|Title||Estimating the impacts and uncertainty of climate change on a municipal water supply system|
|Publication Type||Journal Article|
|Year of Publication||2008|
|Authors||Wiley MW, Palmer RN|
|Journal||Journal of Water Resources Planning and Management|
|Keywords||Climatic changes, Estimation, Municipal water, Uncertainty principles, Washington, water resources, Water yield|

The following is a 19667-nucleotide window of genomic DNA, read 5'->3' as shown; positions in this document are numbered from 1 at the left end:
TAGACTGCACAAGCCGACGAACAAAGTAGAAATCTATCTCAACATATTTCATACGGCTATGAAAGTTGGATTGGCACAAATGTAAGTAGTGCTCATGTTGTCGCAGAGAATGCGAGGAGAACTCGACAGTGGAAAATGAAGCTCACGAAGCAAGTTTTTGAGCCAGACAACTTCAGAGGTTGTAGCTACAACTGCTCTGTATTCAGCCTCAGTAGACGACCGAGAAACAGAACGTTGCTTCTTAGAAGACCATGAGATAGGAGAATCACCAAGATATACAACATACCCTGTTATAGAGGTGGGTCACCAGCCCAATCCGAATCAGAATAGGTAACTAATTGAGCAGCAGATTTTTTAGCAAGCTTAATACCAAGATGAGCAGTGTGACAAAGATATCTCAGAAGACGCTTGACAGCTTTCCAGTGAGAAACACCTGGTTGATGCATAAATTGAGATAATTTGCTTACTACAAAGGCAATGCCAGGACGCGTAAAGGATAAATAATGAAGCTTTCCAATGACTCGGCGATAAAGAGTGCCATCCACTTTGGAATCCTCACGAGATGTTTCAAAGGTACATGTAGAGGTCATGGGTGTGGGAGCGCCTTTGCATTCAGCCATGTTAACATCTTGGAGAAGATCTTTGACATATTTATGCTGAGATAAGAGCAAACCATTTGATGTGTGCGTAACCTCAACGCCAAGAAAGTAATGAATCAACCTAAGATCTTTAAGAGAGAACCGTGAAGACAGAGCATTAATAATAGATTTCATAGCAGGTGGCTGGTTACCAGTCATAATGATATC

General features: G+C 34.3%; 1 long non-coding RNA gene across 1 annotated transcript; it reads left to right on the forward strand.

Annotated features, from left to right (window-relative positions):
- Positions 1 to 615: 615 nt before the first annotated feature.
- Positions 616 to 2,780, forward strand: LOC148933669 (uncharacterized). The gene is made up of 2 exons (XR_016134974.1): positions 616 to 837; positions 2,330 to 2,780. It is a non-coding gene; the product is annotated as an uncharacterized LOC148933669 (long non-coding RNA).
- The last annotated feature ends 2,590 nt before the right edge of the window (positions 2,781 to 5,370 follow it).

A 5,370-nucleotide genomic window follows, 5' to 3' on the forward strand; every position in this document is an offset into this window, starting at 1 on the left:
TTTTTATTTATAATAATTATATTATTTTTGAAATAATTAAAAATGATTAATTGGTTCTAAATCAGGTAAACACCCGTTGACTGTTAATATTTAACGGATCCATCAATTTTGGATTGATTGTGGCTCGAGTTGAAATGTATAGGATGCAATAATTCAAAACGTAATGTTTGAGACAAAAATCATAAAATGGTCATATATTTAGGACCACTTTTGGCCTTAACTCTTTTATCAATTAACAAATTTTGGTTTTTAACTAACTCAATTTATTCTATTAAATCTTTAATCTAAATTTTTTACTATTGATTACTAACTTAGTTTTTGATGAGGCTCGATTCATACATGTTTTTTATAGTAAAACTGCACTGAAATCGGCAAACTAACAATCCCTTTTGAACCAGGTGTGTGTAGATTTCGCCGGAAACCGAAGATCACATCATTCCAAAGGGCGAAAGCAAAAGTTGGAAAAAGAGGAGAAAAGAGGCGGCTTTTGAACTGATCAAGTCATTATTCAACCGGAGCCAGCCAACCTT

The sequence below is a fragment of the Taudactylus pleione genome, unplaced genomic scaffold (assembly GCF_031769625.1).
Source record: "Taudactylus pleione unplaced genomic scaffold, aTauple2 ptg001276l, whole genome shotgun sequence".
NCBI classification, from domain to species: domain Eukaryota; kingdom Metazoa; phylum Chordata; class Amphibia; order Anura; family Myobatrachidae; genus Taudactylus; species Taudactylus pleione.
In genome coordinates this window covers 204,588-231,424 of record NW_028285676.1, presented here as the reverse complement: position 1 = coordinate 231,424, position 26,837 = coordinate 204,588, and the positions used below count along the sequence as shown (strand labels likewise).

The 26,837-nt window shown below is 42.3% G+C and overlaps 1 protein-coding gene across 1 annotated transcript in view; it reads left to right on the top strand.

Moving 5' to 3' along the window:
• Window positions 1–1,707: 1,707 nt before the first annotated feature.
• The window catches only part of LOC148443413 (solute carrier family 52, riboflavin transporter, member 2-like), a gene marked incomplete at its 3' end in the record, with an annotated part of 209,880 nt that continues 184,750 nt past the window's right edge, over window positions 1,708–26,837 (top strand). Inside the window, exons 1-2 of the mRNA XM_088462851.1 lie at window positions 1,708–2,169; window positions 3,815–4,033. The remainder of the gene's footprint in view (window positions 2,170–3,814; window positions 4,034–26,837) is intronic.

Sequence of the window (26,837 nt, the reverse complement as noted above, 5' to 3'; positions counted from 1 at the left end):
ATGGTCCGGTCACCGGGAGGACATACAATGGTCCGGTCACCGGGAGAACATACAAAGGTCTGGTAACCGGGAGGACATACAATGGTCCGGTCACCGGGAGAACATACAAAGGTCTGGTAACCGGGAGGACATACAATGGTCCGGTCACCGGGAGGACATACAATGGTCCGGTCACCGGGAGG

The preponderance of evidence in the scientific community supports the premise that global climate is changing. The precise impacts of climate change on natural and man-made systems remain less certain. Municipal water supplies, particularly those that rely on summer snowmelt to augment storage capacity, may experience significant changes in their flow regimes in the future. This paper presents an evaluation of climate change impacts on a water resource system using a three-stage modeling approach: General circulation models (GCMs) to simulate global climate, basin scale hydrology models, and water resource system simulation models. This approach is applied to two river basins in the Puget Sound Region of the Pacific Northwest: The Cedar and South Fork Tolt Rivers, which are the principal sources of water for the Seattle metropolitan region. The greatest source of uncertainty associated with climate change impacts arises from the range of future scenarios produced by GCMs. This uncertainty is addressed by incorporating multiple climate models at every stage of the process and using the values produced to generate an ensemble average that quantifies the most likely impact. The ensemble average is characterized by an envelope of uncertainty based on the range and spread of the individual GCM ensemble members. Hydrologic impacts of climate change such as alteration of historic streamflow patterns and snow accumulation are explored, as well as impacts to the water supply system’s yield.